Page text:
A study of nursing systems in transition in developed countries

M. Kojima, S. Horiuchi, K. Ota, I. Oikawa, C. Kaharu, M. Nomura, K. Toyomasu, Y. Hatono, K. Kanda, Y. Tanaka

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The present study was designed to investigate nursing systems in other countries in comparison with the current system in Japan, and thereby assess how nursing personnel should be in order to improve the quality of nursing. The study focused on the actual situation of the nursing system and licensed practical nurses (LPNs) or second-level nurses similar to LPNs in other countries. The survey was conducted in regard to six countries considered to be advanced in the development of nursing activities and likely to provide useful suggestions for the future direction of nursing in Japan: Australia, Canada, France, Sweden, the United Kingdom and the United States. Questionnaires were sent to the heads or staff of a total of 29 organizations, including WHO Collaborating Centers and professional organizations for nursing, in these countries. Nineteen organizations responded (response rate: 65.5%), and an effective response with completed questionnaire forms was obtained from 15 organizations. In addition, an interview survey was conducted on three nursing administration and education experts in the United States in order to acquire clear understanding of the actual state of nursing in health care practice. The results were as follows: 1. Six countries (Japan included) excluding France had LPNs. Educational preparation for LPNs has been discontinued in the United Kingdom. 2. The number of nurses per 1,000 population was lowest in Japan: the total number of registered nurses (RNs) and LPNs in Japan was less than the number of RNs in the United Kingdom. Only in Japan the proportions of LPNs and RNs were similar, while in other countries of number of LPNs was one-third to one-fourth of the number of RNs. 3. In the five other countries having LPNs, the nurse's competency or scope of practice was clearly defined for both LPNs and RNs. In contrast, no clear line was drawn between the two in Japan. 4. The length of education required for LPNs ranged from 11 to 14 years (including the period of compulsory education) and was shortest in Japan (11 years). The educational requirement for admission to LPN school in Japan was 9 years of compulsory education (graduation from junior high school), whereas in other countries it was at the level of senior high school graduation. 5. Four countries had conversion programs for LPNs to become RNs, and the conversion courses were positioned within the framework of higher education comparable to the university level. 6. In the United Kingdom, where the educational preparation for LPNs has been discontinued, nurses are included in a single higher level profession. At the same time there was found to be a need to train and educate auxiliary personnel in order to maintain multi-level care services. Because of the increasing tendency toward advanced medical technology and highly specialized medical care associated with the rapidly increasing care needs in the community, the current educational preparation for LPNs in Japan in unsatisfactory as a training and educational system for nursing manpower to cope with the current situation. The above findings suggest that the education system for LPNs be reviewed with a view to discontinuing it and consolidating nursing education in Japan.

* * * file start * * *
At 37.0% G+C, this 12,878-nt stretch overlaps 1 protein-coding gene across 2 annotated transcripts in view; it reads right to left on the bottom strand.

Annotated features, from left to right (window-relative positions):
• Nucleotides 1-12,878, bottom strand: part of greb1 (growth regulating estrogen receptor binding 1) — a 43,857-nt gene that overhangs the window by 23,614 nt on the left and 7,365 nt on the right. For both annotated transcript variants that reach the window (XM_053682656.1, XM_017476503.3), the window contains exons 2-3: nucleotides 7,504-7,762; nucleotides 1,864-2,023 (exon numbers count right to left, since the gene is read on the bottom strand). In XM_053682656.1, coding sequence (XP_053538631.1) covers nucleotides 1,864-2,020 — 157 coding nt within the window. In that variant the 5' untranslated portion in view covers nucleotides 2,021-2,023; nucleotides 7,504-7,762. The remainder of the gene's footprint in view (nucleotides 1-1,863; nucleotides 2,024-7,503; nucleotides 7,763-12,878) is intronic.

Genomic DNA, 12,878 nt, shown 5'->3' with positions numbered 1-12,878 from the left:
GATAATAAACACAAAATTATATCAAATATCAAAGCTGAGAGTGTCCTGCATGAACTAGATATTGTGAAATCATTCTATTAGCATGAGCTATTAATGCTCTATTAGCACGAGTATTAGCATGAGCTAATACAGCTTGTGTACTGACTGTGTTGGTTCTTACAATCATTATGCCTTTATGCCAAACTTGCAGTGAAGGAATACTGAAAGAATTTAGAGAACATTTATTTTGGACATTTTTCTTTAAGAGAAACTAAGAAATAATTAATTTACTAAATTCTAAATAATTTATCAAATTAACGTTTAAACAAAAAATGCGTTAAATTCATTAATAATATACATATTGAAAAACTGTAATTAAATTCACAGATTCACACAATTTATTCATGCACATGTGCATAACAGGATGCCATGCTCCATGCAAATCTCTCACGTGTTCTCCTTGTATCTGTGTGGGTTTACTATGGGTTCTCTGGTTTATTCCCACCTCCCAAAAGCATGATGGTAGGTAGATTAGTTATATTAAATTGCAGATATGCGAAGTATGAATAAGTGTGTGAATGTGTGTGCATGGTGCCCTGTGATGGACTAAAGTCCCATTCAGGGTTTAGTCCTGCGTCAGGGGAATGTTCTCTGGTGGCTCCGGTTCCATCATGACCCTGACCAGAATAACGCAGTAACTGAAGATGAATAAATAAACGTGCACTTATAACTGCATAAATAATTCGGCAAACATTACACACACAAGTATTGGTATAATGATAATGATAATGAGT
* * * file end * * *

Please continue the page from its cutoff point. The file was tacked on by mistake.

Original languageEnglish
Pages (from-to)49-68
Number of pages20
JournalSei Roka Kango Daigaku kiyō
Publication statusPublished - Jan 1 1997
Externally publishedYes

All Science Journal Classification (ASJC) codes

  • Medicine(all)


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